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Editor's PicksGeneralBritain’s Poshest Newsagent Has Its Own Chandelier And Sells Ciabatta Sandwiches And Prosecco

Britain’s Poshest Newsagent Has Its Own Chandelier And Sells Ciabatta Sandwiches And Prosecco

These pictures show Britain’s poshest newsagent which has a chandelier, antique Victorian wallpaper and sells ciabatta sandwiches and prosecco.

With it’s green-and-white painted shop front, cast iron features and old fashioned lettering, Darcy’s looks like a shop from another era – but it only opened last year.

Named in honour of it’s most famous neighbour, Jane Austen, who lived at number 25 Gay Street, Bath, the shop is at number 34 on the Regency road.

The “gourmet newsagents” opened last year when married couple Rachel and Matthew Twomey took over – nicknamed the Darcys by customers.

Rachel said: “My builder thought I was mad to put a chandelier in. I went against the grain and wanted to be a bit different, quirky.

“We get a lot of compliments about the way it looks.

“Tourists love it in particular. Five to six times a day people will stand outside and take photos of the shop.”

Darcy’s in Gay Street, Bath which one of Britain’s poshest newsagent – with its own chandelier and on the same street as former home of Jane Austen.

While building work was being carried out on the shop, in a traditional townhouse, the new owners discovered a panel of Victorian wallpaper which they incorporated into the design.

To showcase the floral, hand printed wallpaper, the couple lined a wall of the shop with glass jars filled with sweet shop favourites.

Caroline Kay, chief executive of the Bath Preservation Trust, said: “My colleague thought it was most likely to be 19th century, perhaps around 1850- 1880.

“It looks roller printed as the engraved rollers allowed a more detailed definition and gave a more 3D effect of light and shade.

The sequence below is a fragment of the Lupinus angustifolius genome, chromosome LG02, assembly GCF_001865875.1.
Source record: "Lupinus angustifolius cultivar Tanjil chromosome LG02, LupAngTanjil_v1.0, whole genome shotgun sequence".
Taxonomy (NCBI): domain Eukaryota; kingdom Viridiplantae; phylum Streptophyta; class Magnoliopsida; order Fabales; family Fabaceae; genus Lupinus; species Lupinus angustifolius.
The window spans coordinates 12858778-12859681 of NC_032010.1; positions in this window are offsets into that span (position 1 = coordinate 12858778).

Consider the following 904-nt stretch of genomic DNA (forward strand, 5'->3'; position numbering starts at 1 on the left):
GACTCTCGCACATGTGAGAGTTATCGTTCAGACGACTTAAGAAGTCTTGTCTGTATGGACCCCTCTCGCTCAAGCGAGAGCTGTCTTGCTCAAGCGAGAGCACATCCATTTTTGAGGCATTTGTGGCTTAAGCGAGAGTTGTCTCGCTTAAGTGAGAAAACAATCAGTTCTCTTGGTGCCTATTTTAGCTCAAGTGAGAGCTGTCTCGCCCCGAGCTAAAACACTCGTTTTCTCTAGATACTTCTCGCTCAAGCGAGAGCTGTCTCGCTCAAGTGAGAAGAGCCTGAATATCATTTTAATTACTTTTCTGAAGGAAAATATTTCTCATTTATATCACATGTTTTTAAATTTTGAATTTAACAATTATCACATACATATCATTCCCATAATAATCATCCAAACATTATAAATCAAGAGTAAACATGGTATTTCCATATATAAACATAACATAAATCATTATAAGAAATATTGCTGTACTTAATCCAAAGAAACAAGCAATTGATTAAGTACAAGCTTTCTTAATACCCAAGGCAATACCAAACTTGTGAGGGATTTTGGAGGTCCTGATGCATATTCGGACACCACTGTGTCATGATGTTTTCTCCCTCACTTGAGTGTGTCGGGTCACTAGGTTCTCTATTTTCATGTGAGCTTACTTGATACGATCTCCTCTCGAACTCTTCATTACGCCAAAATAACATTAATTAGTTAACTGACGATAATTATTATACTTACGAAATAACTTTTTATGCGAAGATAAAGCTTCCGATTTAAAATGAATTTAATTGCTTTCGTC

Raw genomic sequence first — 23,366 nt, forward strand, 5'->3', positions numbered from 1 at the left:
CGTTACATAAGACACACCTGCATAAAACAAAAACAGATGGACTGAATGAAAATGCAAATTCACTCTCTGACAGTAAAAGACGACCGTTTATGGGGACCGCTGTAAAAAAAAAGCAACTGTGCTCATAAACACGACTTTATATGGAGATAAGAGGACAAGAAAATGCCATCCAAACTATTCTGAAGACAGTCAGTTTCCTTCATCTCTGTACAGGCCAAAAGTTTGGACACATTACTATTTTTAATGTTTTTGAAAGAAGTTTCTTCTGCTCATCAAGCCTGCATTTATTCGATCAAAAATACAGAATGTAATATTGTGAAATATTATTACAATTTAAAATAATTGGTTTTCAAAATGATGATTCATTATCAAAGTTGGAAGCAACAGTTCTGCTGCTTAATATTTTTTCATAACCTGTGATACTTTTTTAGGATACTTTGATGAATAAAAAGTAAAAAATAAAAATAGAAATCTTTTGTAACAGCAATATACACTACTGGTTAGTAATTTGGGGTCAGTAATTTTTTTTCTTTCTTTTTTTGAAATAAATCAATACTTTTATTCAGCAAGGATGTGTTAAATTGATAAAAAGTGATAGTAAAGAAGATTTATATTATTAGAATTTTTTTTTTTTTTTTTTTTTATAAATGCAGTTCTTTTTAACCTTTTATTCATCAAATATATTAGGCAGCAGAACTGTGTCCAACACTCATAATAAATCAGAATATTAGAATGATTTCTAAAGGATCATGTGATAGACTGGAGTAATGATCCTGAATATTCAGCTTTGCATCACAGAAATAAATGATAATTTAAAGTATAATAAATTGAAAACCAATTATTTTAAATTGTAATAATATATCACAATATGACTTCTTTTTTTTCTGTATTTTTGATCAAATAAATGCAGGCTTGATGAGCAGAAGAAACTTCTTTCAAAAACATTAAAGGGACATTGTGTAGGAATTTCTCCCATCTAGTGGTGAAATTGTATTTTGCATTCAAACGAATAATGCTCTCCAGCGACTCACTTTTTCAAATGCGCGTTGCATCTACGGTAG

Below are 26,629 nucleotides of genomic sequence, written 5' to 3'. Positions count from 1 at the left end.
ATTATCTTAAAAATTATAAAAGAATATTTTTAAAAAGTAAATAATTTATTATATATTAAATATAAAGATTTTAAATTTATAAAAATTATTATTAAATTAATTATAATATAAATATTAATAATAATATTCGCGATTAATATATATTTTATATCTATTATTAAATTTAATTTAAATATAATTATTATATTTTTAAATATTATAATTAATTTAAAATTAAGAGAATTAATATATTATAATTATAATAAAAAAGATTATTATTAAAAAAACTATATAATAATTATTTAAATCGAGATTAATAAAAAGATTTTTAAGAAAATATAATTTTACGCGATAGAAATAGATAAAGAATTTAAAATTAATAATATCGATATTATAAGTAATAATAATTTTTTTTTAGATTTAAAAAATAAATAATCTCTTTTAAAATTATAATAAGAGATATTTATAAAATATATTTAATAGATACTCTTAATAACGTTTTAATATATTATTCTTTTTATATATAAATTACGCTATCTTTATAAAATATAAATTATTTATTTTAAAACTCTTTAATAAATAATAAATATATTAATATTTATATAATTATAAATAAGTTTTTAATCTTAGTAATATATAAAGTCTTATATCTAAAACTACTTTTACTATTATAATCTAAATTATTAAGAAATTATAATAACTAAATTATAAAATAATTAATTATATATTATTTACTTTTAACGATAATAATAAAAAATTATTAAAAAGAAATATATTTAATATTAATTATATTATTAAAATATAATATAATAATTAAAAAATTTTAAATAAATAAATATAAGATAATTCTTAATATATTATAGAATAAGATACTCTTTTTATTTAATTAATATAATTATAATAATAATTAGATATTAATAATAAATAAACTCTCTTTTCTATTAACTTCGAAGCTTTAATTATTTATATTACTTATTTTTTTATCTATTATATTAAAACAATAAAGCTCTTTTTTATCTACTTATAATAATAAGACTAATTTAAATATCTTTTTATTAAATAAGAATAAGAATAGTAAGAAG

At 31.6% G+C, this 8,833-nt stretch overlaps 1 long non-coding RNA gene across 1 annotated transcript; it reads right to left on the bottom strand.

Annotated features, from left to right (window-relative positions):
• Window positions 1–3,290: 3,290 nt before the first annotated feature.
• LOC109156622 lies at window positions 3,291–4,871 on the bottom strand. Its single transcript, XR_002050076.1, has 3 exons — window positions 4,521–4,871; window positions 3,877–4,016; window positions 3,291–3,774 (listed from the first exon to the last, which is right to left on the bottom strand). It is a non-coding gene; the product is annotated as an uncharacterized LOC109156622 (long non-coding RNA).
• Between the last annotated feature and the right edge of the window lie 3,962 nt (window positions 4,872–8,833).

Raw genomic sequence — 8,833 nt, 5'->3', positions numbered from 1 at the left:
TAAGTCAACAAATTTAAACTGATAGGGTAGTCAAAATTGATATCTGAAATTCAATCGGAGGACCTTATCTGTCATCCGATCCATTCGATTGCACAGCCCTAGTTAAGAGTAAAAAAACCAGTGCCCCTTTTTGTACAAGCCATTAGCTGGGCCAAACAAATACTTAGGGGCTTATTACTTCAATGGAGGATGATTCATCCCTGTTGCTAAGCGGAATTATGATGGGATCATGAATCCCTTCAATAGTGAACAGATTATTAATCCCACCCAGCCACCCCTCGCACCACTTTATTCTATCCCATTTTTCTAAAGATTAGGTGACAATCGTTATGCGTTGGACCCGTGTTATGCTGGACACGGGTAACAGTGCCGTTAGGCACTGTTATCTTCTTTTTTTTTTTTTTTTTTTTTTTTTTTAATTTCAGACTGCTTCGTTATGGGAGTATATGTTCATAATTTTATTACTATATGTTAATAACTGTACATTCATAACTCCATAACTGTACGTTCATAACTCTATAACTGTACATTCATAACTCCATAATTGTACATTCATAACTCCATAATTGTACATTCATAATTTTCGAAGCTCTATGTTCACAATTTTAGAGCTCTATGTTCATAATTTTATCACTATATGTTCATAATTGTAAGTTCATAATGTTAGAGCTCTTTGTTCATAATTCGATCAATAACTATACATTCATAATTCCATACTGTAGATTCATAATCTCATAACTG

“Also, the flowers got increasingly big and opulent when roller printed and these are distinctly blooming.”

Rachel added: “It’s very old and we’re very proud of it.

“It’s a lovely feature.

“Every single thing you see is new including the window. We did a big renovation.

“A lot of people tell us it’s unrecognisable.

“I wanted to give it a more upmarket Bath feel.”

The shop stocks everything from local newspapers to international magazines, and 12 schoolchildren are employed to do the daily paper round.

But the family, who moved from South Africa to Bath to set up the shop, have to compete with services provided by chains such as WH Smith and have found ways to make their shop unique.

They stock bagels, ciabattas and baguettes, as well as locally produced ciders, prosecco and Malbec.

Even the takeaway coffee cups, which are compostable, have specially printed packaging matching the shopfront.

Sweets sold on shelves in front of 19th Century Victorian wallpaper.

Rachel said: “We’ve become quite well known for the sausage rolls.

“We have to try to offer something different because it’s very hard for us to compete on price.

“I was looking around for a business to get involved in and saw this and thought it will be a challenge.”



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